If brother Clark and other brethren have so understood us, or any who have written on the subject, as to fear that we were others were losing sight of the absolute Godhead of Jesus Christ, their jealousy is commendable; but we are certain that those who have written, have felt as tenacious for the supreme glory of God our Savior as any of our brethren can be. And although brother Clark May think that we ascribe a triplex character to Christ, which the scriptures do not warrant, we for ourself must say, if to hold that he is God and Man, and Mediator between God and man, involves such of you, we certainly hold it. We do assuredly believe that he is God, and worship and rejoice in him as God. We believe that he took on him the seed of Abraham, was made of a woman, was put to death in the flesh, and was quickened by the Spirit, and we believe that he is the Head of his church, the life and immortality of all the sons of God; nor can we think that brother Clark wishes to exclude either of these characters from him. We may differ in some of our views, and we may differ still more in our manner of expressing them, but in our need of just such a “God, Man and Mediator,” we cannot differ.
The fifth and sixth negative specifications are quite two metaphysical for our limited understanding. That the everlasting love of God to his people in Christ, is the cause of their being all to be drawn with loving-kindness two God, and of their loving him in return, is simple bible truth; but that love is what constitutes us the objects of God’s love, or are having our life and immortality given us in Christ, is the ground of our relationship, and that relationship the ground of love, is to be settled as the word in Spirit of God doth teach. Wide brethren who have witnessed and enjoyed that love of God shed abroad in their hearts, causing them to love God supremely, and to love one another with a pure heart fervently, should fall out by the way, and dispute on these nice distinctions, we cannot explain. It is certainly a matter of astonishment the God has loved his people and all; and a far more weighty question with us, whether we be partakers of that love, then any of the questions involved in the controversy.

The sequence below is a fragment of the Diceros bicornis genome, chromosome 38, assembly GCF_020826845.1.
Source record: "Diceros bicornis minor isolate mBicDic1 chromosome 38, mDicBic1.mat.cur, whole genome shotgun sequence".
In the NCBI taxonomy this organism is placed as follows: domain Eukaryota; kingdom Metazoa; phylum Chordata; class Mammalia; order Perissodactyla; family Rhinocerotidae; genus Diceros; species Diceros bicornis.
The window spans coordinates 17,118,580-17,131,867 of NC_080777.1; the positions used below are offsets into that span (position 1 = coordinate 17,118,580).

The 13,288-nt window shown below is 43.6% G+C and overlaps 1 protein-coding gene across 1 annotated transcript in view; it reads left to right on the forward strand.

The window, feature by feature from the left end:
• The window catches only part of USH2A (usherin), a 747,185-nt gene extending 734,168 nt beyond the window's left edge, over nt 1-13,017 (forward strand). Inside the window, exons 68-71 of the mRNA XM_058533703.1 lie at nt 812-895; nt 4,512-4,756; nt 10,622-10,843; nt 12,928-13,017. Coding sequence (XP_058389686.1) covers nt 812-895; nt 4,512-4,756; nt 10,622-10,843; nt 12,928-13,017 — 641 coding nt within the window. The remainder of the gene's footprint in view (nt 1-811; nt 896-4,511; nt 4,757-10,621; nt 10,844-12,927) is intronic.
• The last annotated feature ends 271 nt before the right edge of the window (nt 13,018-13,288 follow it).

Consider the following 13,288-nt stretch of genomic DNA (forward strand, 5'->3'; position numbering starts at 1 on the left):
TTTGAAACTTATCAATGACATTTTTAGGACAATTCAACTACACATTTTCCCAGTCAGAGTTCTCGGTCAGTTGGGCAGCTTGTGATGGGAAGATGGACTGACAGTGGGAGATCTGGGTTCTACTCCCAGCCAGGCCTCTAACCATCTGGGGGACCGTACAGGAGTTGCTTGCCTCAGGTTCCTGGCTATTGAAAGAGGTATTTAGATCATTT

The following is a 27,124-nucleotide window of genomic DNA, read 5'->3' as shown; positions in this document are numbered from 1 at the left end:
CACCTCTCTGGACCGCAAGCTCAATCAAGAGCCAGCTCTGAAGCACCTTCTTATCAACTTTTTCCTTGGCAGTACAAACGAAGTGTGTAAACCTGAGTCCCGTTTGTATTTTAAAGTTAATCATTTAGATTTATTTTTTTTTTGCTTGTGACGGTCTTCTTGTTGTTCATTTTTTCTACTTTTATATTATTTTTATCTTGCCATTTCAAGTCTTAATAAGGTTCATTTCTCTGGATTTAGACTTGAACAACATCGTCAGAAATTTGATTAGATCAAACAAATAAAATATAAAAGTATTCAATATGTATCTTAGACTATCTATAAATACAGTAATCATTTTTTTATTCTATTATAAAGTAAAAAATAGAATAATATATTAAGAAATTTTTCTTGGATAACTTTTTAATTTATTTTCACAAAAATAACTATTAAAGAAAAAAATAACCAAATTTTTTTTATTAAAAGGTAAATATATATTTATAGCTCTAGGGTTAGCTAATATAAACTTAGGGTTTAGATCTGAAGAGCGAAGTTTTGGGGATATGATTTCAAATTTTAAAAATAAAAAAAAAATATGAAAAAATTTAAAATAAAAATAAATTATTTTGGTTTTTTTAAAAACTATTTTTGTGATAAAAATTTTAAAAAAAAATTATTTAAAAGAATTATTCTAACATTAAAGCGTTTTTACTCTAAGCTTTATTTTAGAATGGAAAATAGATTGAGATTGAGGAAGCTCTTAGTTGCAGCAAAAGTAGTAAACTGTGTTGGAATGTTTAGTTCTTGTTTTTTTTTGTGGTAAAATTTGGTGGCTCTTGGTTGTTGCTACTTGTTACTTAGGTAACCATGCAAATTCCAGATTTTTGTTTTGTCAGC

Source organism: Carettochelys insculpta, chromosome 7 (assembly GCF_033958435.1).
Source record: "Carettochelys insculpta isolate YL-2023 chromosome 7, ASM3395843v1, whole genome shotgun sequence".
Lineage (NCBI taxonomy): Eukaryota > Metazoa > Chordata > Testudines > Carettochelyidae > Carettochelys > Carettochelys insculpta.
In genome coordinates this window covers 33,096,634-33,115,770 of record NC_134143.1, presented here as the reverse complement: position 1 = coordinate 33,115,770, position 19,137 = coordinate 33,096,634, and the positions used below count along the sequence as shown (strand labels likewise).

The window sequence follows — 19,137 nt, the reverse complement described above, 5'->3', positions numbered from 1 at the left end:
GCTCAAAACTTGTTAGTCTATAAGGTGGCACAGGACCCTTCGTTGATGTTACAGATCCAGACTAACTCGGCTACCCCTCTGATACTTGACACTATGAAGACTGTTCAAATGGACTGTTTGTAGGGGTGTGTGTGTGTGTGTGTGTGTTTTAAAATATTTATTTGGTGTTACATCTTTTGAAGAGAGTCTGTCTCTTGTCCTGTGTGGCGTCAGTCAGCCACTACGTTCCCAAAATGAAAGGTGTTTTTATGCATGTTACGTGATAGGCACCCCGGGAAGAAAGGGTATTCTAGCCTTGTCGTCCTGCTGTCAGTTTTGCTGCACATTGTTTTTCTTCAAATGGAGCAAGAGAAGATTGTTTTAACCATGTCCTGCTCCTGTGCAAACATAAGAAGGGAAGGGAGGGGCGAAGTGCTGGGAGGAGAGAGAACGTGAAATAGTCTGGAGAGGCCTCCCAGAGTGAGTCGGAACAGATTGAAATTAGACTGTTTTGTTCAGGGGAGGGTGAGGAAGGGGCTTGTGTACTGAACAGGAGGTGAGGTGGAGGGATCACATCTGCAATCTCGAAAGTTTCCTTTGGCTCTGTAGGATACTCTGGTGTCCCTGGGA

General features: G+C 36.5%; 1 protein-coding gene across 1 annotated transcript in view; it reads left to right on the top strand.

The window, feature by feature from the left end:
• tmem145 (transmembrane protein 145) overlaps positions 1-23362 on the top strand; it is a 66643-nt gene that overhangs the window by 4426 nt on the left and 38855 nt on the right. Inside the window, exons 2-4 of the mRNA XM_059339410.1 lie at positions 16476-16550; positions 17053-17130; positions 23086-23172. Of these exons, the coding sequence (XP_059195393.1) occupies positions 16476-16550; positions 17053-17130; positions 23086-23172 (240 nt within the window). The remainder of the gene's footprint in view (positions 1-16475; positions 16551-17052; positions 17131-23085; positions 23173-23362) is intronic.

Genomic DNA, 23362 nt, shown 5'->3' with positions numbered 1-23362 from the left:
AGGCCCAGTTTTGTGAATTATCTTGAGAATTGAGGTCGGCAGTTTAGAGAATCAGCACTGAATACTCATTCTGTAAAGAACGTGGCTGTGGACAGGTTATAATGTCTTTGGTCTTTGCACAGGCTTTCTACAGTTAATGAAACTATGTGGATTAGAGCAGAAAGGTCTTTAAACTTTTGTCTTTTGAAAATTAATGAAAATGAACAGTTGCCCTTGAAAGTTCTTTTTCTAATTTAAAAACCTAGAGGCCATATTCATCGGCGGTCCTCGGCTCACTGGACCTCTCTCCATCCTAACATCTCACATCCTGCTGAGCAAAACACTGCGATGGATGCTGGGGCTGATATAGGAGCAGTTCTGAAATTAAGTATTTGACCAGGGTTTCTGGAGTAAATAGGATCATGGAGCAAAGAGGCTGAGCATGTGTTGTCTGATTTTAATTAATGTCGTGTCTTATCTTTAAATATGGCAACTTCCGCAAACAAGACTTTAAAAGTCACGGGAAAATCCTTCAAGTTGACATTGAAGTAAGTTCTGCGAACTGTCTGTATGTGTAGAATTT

We were not aware that there was any diversity of sentiment among Old School Baptists on the subject of the sixth and last specification; or that any Old School Baptists contend that faith is in any sense the act of the creature. That its power is felt by the children of God, that it moves them the action, and is developed in them by their works, none, we presume, will deny. But we have learned and from the word, that faith is itself a fruit of the Spirit; that is the substance of things hoped for, and the evidence of things not seen. It is not simply the act of believing, (if believing be an act), but it is the power by which we are enabled to perceive the evidence of things not seen, that evidence on which conviction is set home to the mind, and our believing is the consequence which follows. We, for ourself, can see no more propriety in calling the faith of Christ an act of either the old or the new man, then in calling the grace of God the act of those who receive it. Believers do believe, it is true; but they are constrained to believe by the power of the faith of the operation of God. But we desire to make known new issue with our brethren on this point.
Elder Gilbert Beebe,
Middletown, N. Y.
Signs of the Times,
Volume 48, No. 12
June 15, 1880.